It should be noted that the alignment of pendulum seismic detector sensor 4 is automatic. The first pendulum 6-12 and second pendulum 14-20 are manufactured so the stationary rest position of second pendulum electrical contactor rod 18 is aligned to the center of the stationary rest position of first pendulum electrical contactor ring 10 by gravity. Moderate tilting of the body of the present invention, to which the first and second pendulums are attached, will not alter this alignment since gravity assures that they are aligned.
Further sensitivity can be achieved by extending the shaft of the pendulum(s) 6 and 14 to some distance farther below the pendulum mass. The electrical contactors 10 and 18 are placed at the end of this extension. Because of these shaft extensions, less angular swing is required to make the pendulums contact one another. This method provides a leverage gain in the pendulums.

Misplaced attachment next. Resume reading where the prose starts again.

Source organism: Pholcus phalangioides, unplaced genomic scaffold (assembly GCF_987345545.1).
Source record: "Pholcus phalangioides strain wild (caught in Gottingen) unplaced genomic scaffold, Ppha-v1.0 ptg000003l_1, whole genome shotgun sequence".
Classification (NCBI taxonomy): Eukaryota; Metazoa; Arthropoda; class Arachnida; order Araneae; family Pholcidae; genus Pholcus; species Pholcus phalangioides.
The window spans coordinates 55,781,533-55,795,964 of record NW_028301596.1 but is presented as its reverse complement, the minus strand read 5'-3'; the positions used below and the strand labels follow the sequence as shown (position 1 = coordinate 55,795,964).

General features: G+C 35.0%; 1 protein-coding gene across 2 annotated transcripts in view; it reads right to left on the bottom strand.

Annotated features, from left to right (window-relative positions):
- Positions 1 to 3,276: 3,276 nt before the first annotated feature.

While the pendulum system of the present invention is shown with only two pendulums, this system may employ more than two pendulums by adding contactor loops and/or rods to each additional pendulum. As shown in FIG. 3, generally at 70, two simple leveraged pendulums 72 and 74 are connected by placing a contactor 76 and 78 at the end of the leverage rods. A third pendulum 82 can be added to form a three pendulum sensor, generally at 80, by including a second contactor 84 and 86. A fourth pendulum 92 can be added to form a four pendulum sensor, generally at 90, by including a third contactor 94 and 96. The leveraged swing of each adjacent pendulum pair is summed in the pair's common contactor. For example, in the four pendulum sensor, generally at 90, the two right pendulums 82 and 92 are summed by the right contactor 94 and 96. There is no theoretical limit to the number of pendulums and contactor pairs that can be added. Other connections of contactors for multiple pendulums are possible, to take advantage of more pendulum pairs. One such means of interconnect implemented for a four pendulum sensor is illustrated in FIG. 4, elements 120-160. This four pendulum sensor is still able to operate in the preferred embodiment by connecting rod connections 120 and 121 in FIG. 4 in place of 12 and 20 in FIG. 1. The sensor in FIG. 4 would provide four sums, 128 plus 124, 124 plus 130, 130 plus 126, and 126 plus 128. Furthermore, it is within the scope of the present invention to substitute a pair of any other type of vibration sensors for the two pendulums, such as a mass on a spring, and to add additional vibration sensors for a total of three, four, or more, and to add leverage to these vibration sensors to get leveraged gain.